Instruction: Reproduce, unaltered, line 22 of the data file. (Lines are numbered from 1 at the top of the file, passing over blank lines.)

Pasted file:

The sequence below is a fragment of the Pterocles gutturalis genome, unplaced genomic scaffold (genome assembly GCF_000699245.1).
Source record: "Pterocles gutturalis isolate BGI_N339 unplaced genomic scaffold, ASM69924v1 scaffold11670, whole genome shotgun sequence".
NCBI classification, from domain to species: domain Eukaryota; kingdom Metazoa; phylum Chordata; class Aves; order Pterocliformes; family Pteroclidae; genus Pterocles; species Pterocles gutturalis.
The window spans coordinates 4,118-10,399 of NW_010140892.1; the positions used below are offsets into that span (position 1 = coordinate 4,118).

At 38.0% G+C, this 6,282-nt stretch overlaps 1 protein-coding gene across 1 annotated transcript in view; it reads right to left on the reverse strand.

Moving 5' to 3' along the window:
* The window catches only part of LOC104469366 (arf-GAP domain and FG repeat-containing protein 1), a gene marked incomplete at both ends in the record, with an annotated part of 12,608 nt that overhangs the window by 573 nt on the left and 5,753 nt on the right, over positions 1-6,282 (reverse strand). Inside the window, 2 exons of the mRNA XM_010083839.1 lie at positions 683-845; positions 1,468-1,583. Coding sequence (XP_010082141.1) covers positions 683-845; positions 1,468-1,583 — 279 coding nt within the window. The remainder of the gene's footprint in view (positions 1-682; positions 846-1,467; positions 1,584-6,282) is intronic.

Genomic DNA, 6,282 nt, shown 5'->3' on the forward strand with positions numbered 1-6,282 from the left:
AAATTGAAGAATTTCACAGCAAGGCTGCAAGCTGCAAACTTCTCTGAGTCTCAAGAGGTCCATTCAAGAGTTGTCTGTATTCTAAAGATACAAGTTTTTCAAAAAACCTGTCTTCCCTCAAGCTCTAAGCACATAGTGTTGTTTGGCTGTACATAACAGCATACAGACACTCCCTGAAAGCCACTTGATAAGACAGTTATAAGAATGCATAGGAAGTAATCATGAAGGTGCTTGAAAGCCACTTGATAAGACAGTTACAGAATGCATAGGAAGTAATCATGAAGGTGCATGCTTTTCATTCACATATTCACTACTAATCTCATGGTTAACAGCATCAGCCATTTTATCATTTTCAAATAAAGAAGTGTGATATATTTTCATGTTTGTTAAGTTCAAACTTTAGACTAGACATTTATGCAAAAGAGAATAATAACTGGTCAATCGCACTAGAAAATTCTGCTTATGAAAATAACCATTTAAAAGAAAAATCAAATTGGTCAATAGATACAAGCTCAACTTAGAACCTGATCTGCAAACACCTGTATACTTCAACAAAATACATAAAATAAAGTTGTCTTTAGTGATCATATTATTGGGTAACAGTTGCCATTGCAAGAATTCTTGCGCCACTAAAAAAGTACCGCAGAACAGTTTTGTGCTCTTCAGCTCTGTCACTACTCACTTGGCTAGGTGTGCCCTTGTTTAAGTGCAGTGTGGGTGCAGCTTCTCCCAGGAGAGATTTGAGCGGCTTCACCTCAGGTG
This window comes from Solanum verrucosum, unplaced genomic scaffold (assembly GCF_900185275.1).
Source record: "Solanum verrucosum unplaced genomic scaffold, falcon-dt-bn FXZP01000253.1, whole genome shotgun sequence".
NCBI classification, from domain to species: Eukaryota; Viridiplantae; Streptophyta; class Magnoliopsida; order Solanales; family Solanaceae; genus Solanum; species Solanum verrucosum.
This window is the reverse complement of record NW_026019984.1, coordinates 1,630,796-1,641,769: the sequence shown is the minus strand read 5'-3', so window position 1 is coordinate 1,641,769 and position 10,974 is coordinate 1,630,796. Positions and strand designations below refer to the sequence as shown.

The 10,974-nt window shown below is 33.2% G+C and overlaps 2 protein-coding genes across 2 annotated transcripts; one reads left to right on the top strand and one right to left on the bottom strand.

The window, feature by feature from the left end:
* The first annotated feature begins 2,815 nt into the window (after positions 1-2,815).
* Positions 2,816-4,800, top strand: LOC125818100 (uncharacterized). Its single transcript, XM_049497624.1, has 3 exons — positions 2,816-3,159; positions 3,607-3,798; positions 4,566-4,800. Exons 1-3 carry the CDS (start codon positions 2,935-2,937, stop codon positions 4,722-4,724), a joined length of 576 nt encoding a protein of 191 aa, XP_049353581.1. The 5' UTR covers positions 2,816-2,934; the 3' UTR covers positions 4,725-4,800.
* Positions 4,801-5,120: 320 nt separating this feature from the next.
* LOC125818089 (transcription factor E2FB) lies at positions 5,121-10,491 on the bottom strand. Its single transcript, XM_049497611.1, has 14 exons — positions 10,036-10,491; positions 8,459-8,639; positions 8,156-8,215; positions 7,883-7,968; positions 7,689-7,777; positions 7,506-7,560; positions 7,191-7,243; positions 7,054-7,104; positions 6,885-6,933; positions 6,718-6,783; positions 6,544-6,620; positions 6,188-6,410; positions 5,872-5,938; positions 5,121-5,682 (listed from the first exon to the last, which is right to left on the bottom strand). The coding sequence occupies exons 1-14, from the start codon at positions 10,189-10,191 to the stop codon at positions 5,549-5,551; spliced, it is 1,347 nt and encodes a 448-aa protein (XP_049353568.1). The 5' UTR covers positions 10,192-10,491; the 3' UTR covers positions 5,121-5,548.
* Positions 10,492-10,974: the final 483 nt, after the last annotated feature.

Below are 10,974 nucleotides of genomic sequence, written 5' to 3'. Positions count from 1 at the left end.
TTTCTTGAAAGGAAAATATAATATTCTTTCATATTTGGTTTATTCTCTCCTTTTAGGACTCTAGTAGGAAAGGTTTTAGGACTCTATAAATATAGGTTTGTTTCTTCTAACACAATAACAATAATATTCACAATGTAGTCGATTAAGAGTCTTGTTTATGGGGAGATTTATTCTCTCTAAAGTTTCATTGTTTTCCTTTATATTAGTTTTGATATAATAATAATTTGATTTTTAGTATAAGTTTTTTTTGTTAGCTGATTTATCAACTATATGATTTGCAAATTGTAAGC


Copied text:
TTTCTTGAAAGGAAAATATAATATTCTTTCATATTTGGTTTATTCTCTCCTTTTAGGACTCTAGTAGGAAAGGTTTTAGGACTCTATAAATATAGGTTTGTTTCTTCTAACACAATAACAATAATATTCACAATGTAGTCGATTAAGAGTCTTGTTTATGGGGAGATTTATTCTCTCTAAAGTTTCATTGTTTTCCTTTATATTAGTTTTGATATAATAATAATTTGATTTTTAGTATAAGTTTTTTTTGTTAGCTGATTTATCAACTATATGATTTGCAAATTGTAAGC